The gleeful, unending screeching of the roosters woke me. Our first night in our second location otherwise went well, and our hosts have been extremely gracious. Myself and 11 other students are here in the Dominican Republic for two weeks to take part in a World Cultures class. We landed in the country on the Jan. 10, and we’ll be head home on Jan. 24. So far, at least, the trip has definitely been an adventure.
We got lost in the jungle on our first night here. The driver got turned around, and by the time we figured out where in Samana we were staying, it was 4 a.m. Our group was split into two at our first location. The girls stayed with Dr. Frances Henderson, Associate Professor of Political Science, at a huge white house by the ocean, and the guys stayed with Dr. Doug Sofer, Associate Professor of History, at a French-Algerian expat’s place. Our first few days were pretty uneventful. We went shopping in town, where we tried to figure out how to bargain, and to the Malecon, where we learned that it’s completely safe to cross the bridge that warns against crossing in three separate languages.
It’s been interesting to start looking beneath the surface of Dominican culture. The Dominican Republic is a beautiful country–the ocean water is clear, the weather is warm and the mountains are more dramatic than anything in Tennessee. However, learning about the history of the country, and of the Caribbean more broadly, has been enlightening in a number of ways, though not always pleasant ones. During our first week here, we went to a military base by the sea that had been a disposal site for excess U.S. coal ash, a waste product that can lead to miscarriages, deformities and intellectual disabilities in children.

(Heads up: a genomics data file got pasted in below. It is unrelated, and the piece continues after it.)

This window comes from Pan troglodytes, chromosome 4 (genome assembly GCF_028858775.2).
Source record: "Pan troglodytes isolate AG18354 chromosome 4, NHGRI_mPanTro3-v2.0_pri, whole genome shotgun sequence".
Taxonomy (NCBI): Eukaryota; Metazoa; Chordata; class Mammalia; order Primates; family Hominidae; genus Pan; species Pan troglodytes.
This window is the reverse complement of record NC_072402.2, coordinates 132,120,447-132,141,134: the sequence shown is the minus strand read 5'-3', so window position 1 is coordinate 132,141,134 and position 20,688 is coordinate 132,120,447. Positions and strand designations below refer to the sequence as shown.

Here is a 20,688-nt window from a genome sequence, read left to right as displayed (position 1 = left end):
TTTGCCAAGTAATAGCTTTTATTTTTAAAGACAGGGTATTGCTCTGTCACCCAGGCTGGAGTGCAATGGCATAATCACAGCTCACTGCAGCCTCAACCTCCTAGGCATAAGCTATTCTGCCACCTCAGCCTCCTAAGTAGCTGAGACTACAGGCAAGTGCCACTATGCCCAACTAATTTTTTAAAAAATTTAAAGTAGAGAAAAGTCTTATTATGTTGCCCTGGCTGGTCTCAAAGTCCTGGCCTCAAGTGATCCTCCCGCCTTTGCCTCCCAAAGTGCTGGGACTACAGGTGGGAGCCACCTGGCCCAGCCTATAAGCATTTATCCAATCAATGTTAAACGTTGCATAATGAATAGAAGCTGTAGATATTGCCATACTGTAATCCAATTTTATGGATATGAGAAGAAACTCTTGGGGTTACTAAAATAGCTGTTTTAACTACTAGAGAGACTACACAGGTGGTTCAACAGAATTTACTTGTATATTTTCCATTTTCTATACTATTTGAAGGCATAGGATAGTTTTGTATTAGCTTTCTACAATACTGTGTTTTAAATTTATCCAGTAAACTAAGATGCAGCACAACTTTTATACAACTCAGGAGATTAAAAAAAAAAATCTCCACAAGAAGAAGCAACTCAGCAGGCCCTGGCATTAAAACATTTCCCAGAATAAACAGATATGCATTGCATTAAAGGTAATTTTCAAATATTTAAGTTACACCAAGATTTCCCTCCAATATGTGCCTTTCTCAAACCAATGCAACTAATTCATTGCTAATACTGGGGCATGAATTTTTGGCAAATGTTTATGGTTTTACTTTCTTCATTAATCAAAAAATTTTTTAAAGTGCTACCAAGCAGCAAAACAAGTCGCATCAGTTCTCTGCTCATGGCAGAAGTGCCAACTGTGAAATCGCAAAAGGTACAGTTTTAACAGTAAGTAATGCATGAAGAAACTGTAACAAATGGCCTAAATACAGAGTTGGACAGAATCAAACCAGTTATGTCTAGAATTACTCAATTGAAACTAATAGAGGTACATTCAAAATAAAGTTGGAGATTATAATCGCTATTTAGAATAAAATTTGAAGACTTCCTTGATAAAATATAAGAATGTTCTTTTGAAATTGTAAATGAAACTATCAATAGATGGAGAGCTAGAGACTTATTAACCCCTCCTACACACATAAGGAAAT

The disposal of coal ash at that site only stopped after U.S. environmentalists concerned over the long-term effects of coal ash on whales protested.
A few days ago, we went to the Los Haitises National Park, where we learned about the history of the island of Hispaniola prior to European arrival in 1492. At the park, which is made up of a series of caves located on a set of small islands an hour out from Samana, we learned about the history of the Taino. The Taino were indigenous people who made up most of the island’s population before Columbus set foot there. The group may have thought of the caves as sacred spaces, and in the present day, the Taino language survives in parts of the Dominican vocabulary.
In my experience, most Americans think of the Caribbean primarily as a tourist destination. Because of my own preconceptions, learning about its complicated history and dynamic politics has been eye-opening. On the Jan. 16, we went whale-watching and spent part of the afternoon on an island resort. It was a fun experience, but it was also kind of a purposefully-dissonant one. An important theme of the class has been the often-negative impact of the tourism industry on the Dominican Republic in a lot of instances, as the Caribbean’s dependence on tourism can be difficult for Dominicans since their economies are so reliant on the foreign tourist market. When the Caribbean has a bad hurricane season, or when the countries of tourists are having hard times economically, Caribbean jobs get cut, and, in places like the Dominican Republic where unemployment is already a huge issue, the results can be extremely devastating.
Additionally, as a history and political science major, learning about the complex and often violent relationship between the Dominican Republic and its neighbor to the west, Haiti, has also been interesting, though it is also often grim. During our trip, we’ll be going to Santiago to see a museum dedicated to the Mirabal sisters, who fought against the Dominican Republic’s longtime dictator, a prolific murderer of Haitians and Haitian-Dominicans, Rafael Trujillo.
We left our first lodgings yesterday; today, we’re starting a service project in the rural community of Pedro Garcia, in the mountains near Santiago, the second largest city in the Dominican Republic. It’s going to be interesting to discover another side of the Dominican Republic. Malicious roosters aside, my time in the Dominican Republic has been eventful and enlightening.